(Bloomberg) -- A group of states sued to block T-Mobile US Inc.’s proposed takeover of Sprint Corp. on antitrust grounds, putting pressure on the Justice Department as it nears a final decision on the merger of the two wireless carriers.State attorneys general from nine states and the District of Columbia filed the lawsuit Tuesday in federal court in New York to stop a deal they say will harm competition and raise prices for consumers by at least $4.5 billion a year.“When it comes to corporate power, bigger isn’t always better,” New York Attorney General Letitia James said in a statement. “This is exactly the sort of consumer-harming, job-killing mega-merger our antitrust laws were designed to prevent.”The states’ challenge is a major setback to T-Mobile’s and Sprint’s plan to combine and take on industry leaders AT&T Inc. and Verizon Communications Inc. Last month, the carriers cleared a key hurdle when they won support for their deal from the chairman of the Federal Communications Commission.The all-Democratic attorneys general are taking the rare step of suing to block the $26.5 billion deal while the Justice Department is still reviewing the merger. State enforcers have the authority to go to court to block a merger even if federal officials at the Justice Department and the FCC approve it. Sprint shares dropped 6.4% at 12:15 p.m. in New York trading. T-Mobile fell 1.7%.The spread between T-Mobile’s offer price and Sprint shares is the widest since May 17. It’s a sign that investors are more doubtful that a deal will get done.Sprint and T-Mobile representatives didn’t immediately respond to a request for comment.The case, which was filed under seal, puts pressure on Makan Delrahim, the head of the Justice Department’s antitrust division. He can either side with the states, which say the merger should be blocked, or negotiate a remedy that would allow the deal to proceed. Delrahim doesn’t think a settlement with the FCC goes far enough to resolve competition problems from the deal and is in talks with the companies about additional concessions.What Bloomberg Intelligence Says:T-Mobile getting its proposed $27 billion acquisition of Sprint past regulatory hurdles is no done deal, though the companies have some defenses that stand a chance. The Department of Justice has expressed interest in the competitive potential of 5G technology and a strong competitor to AT&T and Verizon in that area. The outcome depends to a great extent on whether the evidence supports T-Mobile’s assertions about future market dynamics and 5G competition.\--Jennifer Rie, litigation analystClick here to view the pieceThe state attorneys general say that combining T-Mobile and Sprint would eliminate competition between them and lead to higher prices. And in a more consolidated market, AT&T and Verizon would also be able to charge more.“Although T-Mobile and Sprint may be promising faster, better, and cheaper service with this merger, the evidence weighs against it,” said California’s Attorney General Xavier Becerra. “This merger would hurt the most vulnerable Californians and result in a compressed market with fewer choices and higher prices.”In the retail mobile wireless market, not including enterprise accounts, T-Mobile and Sprint would lead AT&T and Verizon in market share, according to the states. In some areas of the country, their market share would be more than 50%, they said. Harm from the tie-up will disproportionately fall on lower-income consumers who are customers of Sprint and T-Mobile’s pre-paid brands, Boost and Metro, they say.Deal InvestigationAccording to people familiar with their thinking, state officials don’t know whether the Justice Department will ultimately approve the deal. They are taking action because after investigating the merger for about a year they determined it violated antitrust laws and they don’t see any reason to wait for the Justice Department to make a decision, the people said.The states’ investigation, led by the chief of New York’s antitrust bureau, Beau Buffier, relied on technical and economic experts, according to one of the people. Their economists are Carl Shapiro of the University of California at Berkeley and Yale University’s Fiona Scott Morton, the person said.The case comes more than a year after T-Mobile and Sprint announced the deal to combine, claiming together they could better compete with Verizon and AT&T while speeding deployment of the next generation of wireless technology known as 5G. Although a previous attempt to merge was frustrated by the Obama administration, T-Mobile and Sprint were betting on a more receptive audience from the Trump officials.The tie-up’s fate now rests with a federal judge, who must decide whether it should be blocked on antitrust grounds. The companies could still reach a settlement before the case goes to trial.If the carriers are stopped from completing the deal, they would be left to their own to compete in a maturing wireless market while financing expensive investments in developing their own 5G networks.‘Supercharge’ T-MobileSprint’s challenges are bigger. Despite becoming profitable last year after a decade of losses, it warned the FCC that without a deal it sees “no obvious path to solve key business challenges.”T-Mobile Chief Executive Office John Legere took the lead on Capitol Hill -- and on social media -- advocating for the deal. He said the transaction would “supercharge” his company, which he made a maverick competitor in the market. The centerpiece of his case was that combining with Sprint would help the U.S. lead in 5G technology, a priority for the Trump administration.That argument was dismissed by opponents of the deal, including consumer groups and the Communications Workers of America, which said the merger would reduce choice, lead to higher wireless bills and cause job losses.Getting a deal with T-Mobile was a long-held plan of Masayoshi Son, the chairman of SoftBank Group Corp., which owns Sprint. In 2014, he came to Washington vowing a price war if he was able to acquire T-Mobile and personally lobbied U.S. officials about a potential tie-up. If the deal goes through, T-Mobile owner Deutsche Telekom will end up with a 42% ownership stake while SoftBank will own 27%.(Updates with statement from James in third paragraph.)\--With assistance from Scott Moritz.To contact the reporters on this story: David McLaughlin in Washington at firstname.lastname@example.org;Erik Larson in New York at email@example.comTo contact the editors responsible for this story: Sara Forden at firstname.lastname@example.org, Joe Schneider, David GlovinFor more articles like this, please visit us at bloomberg.com©2019 Bloomberg L.P.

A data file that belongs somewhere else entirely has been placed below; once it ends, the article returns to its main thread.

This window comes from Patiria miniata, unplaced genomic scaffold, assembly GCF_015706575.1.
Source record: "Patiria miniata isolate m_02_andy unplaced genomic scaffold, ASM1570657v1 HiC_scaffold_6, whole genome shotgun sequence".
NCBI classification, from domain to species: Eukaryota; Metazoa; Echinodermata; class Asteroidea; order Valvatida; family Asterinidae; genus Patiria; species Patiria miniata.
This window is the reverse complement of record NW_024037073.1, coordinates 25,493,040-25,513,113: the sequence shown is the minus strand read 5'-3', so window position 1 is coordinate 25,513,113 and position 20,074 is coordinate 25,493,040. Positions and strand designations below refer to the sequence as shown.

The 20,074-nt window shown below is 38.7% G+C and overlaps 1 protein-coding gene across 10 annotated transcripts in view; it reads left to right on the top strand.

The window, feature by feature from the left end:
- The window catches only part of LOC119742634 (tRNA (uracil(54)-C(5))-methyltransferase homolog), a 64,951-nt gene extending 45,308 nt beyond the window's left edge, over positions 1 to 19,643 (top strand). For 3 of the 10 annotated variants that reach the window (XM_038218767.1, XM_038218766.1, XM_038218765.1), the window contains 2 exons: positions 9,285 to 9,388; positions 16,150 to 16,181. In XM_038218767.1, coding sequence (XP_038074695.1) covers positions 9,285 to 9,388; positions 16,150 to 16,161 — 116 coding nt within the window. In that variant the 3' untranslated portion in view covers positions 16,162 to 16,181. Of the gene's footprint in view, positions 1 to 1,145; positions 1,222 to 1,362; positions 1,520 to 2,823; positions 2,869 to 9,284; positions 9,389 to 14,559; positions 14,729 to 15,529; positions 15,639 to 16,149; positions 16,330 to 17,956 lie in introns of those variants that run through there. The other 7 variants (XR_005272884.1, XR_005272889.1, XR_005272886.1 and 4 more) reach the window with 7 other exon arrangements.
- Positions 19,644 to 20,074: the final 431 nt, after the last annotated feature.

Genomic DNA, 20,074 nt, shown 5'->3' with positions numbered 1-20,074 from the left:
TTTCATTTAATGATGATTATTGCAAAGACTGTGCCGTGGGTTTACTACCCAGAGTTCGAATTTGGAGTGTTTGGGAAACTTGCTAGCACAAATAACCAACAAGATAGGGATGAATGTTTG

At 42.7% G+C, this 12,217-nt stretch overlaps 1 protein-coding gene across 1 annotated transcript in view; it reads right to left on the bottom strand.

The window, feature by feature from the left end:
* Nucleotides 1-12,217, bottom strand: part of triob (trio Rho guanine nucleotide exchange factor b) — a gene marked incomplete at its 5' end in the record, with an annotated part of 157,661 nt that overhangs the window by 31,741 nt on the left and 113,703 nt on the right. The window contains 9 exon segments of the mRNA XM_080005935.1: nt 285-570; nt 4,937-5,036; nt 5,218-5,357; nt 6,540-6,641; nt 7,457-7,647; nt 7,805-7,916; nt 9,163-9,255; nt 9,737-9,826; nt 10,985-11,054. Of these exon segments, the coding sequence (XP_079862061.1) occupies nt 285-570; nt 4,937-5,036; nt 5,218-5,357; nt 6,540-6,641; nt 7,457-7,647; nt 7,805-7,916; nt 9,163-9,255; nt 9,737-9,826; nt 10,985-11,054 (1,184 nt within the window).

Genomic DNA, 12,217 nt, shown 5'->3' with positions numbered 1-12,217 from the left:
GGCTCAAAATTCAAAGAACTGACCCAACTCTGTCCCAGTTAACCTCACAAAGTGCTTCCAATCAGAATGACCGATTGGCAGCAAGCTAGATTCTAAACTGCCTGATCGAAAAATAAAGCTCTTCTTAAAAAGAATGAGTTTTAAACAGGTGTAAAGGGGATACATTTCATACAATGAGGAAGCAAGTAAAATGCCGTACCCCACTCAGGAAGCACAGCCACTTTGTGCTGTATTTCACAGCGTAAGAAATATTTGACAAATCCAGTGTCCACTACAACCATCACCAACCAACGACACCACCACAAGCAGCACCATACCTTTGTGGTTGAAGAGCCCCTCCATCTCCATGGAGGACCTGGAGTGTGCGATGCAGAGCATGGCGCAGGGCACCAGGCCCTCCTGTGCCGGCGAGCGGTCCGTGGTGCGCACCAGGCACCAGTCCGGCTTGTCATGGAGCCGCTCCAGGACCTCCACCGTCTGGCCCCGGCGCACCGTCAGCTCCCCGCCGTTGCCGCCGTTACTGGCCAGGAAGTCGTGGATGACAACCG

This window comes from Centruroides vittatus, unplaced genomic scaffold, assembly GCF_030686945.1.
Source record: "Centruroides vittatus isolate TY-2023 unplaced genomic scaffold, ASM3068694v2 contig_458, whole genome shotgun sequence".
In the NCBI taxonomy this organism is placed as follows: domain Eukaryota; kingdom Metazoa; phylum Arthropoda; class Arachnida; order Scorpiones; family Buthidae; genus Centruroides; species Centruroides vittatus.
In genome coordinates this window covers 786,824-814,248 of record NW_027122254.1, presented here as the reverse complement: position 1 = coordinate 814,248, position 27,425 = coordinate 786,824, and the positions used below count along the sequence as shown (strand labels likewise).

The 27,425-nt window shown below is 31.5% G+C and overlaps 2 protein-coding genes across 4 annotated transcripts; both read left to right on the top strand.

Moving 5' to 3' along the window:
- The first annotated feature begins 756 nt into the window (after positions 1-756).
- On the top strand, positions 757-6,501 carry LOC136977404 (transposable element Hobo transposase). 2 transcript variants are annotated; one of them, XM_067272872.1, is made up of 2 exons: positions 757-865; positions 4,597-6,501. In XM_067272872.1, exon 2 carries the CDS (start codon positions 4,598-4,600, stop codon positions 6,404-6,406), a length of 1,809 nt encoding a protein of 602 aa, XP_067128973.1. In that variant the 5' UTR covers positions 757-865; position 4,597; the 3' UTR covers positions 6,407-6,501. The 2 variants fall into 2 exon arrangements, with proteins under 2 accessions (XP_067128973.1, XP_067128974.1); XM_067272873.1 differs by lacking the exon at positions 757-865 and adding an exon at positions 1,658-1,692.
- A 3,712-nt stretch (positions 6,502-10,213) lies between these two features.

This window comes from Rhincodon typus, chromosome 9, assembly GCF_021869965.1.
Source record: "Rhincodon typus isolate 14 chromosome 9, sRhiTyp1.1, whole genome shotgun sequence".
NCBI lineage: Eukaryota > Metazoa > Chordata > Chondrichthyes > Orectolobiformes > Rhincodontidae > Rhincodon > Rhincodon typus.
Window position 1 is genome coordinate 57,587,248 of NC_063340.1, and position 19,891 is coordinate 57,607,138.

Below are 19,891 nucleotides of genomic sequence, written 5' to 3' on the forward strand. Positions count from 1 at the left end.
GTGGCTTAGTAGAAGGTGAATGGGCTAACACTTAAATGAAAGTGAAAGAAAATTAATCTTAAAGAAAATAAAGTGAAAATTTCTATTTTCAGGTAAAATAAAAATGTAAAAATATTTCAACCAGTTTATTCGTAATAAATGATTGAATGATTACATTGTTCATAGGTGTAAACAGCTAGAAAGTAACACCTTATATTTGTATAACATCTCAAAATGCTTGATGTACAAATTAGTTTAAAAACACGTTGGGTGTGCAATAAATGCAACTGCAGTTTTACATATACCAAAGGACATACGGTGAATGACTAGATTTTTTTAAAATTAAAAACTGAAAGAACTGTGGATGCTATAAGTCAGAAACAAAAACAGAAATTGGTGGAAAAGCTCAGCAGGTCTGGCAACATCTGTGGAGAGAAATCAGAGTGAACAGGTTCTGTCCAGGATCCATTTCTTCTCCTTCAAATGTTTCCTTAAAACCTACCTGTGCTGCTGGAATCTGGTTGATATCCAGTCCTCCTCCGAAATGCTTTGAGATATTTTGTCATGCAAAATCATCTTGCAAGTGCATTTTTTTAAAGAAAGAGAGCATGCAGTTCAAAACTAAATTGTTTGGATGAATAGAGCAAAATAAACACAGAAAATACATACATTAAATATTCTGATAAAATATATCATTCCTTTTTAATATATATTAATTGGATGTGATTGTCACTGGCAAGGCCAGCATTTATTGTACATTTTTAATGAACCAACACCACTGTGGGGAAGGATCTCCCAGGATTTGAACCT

The improved bandwidth connectivity through Verizon's (VZ) fiber-optic network will offer high-resolution video to fans across the world to relive the key moments of the match without compromising on finer details.